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The Growth of Banking Software as a Service and the Pi1 Case: Building Bank of the Future Today

The Growth of Banking Software as a Service and the Pi1 Case

Up until more recently, traditional banks and reputable financial institutions were the only way for individuals to gain access to any type of financial services, either payments, transfers, or loans. Monopoly and lack of relentless competition almost completely excluded the terms like ‘value-added’ or ‘customer-focused’ from the typical banking practice.

Fintech firms and non-banking businesses have added a whole new wrinkle into the financial industry that used to be rather reticent to emerging technologies. They have streamlined and simplified operations, diversified a service variety, and complemented it all with convenience and friendliness. Consequently, they’ve started to encroach on a piece of the financial pie — the industry that had always been distributed between the same organizations.

Even though more often, innovations tend to go ahead and push the regulatory changes, these days, the situation is far different. The experiences created by such companies as Amazon, Facebook, and Apple, in combination with newly-introduced Open Banking API and PSD2 regulations, bring people up to speed on the type of relationship they want to have with their banks. And as we all know, demand is the best trigger for the competition.

The API-Driven Evolution and the Introduction of Banking as a Service

These days banks make much investment in creating a robust infrastructure and modernizing their legacy systems to meet customer needs and protect their market share. However, it’s not an easy and straightforward way that is also encumbered with the need to promote and maintain tough compliance measures, as well as take out licenses. Non-bank institutions, together with fintech firms, find it easier for banks to partner with external companies instead of building new services from scratch. Meanwhile, this is the key goal of the Open Banking initiative and the central functionality of the banking software as a service. But first things first, let’s start by answering a simple question: “what is banking-as-a-service?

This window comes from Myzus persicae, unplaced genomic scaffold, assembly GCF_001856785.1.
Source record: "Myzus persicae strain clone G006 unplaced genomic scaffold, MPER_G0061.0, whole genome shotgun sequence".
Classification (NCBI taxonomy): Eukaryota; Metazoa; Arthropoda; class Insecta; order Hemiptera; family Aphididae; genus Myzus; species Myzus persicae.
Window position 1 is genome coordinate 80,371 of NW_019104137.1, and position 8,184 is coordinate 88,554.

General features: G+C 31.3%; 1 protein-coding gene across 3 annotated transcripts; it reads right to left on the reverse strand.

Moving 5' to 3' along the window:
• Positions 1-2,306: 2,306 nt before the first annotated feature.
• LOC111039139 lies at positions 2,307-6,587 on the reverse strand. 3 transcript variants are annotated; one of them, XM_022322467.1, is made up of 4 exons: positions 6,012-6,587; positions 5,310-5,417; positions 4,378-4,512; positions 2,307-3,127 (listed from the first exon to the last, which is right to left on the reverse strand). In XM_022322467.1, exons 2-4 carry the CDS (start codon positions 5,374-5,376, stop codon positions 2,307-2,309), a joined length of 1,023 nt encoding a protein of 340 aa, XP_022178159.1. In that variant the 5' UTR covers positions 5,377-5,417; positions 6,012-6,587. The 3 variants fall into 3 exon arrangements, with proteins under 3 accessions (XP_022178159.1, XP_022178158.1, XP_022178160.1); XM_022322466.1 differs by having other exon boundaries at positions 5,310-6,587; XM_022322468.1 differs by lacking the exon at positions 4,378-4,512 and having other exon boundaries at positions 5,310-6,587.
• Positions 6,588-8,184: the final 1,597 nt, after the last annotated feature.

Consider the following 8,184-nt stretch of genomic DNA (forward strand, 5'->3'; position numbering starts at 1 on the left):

BaaS or Banking as a Service is a full-fledged technology that enables fintech startups and other firms to link to core banking systems through APIs and create financial offerings on the basis of the providers’ well-regulated infrastructure.

In fact, end-to-end BaaS platforms allow banks to bridge the gap between their obsolete back-end software and modern customer-facing experiences. Financial incumbents of all sizes get an opportunity to improve and broaden the range of their digital products quickly and securely, thus generating innovative revenue streams, launching ground-breaking services tailored-made to the needs of their clients and employees, and attracting new audiences.

It’s Not the Same: Open Banking, Open API, Banking as a Platform, Whitelabel Banking, and Banking as a Service platform

Being aware of all the new developments and achievements in online banking services, it comes as no surprise that most people still become confused about the terms and definitions. To help you avoid ambiguity, we’ve created a short glossary explaining the differences between the main buzzwords in the banking service industry.

  • Open banking is the standard of sharing consumers’ financial information safely, electronically, and under the conditions that are determined by those customers. It implies stringent requirements for structuring APIs, adding third-party providers (TPPs), and sharing data.
  • Open API (Application Programming Interface) is a free-to-use set of protocols and codes that provides software engineers with programmatic access to a proprietary system. In fact, it is a middleware that permits third parties to tap into customers’ banking data efficiently and boosts the development of new mobile banking services.
  • Banking as a platform definition is as follows: it’s an approach where technology companies provide operating systems, development kit, middleware, applications, servers, storage, and other tools to financial service providers and banks. These platforms can also be utilized to deliver tailored services and products to customers.
  • White label banking meaning is quite similar to the meaning of BaaS, and they are often called synonyms. This practice enables new firms to render financial services and diversify their offerings by employing apps from a white label supplier, thus preventing legal, regulatory, and technical impediments.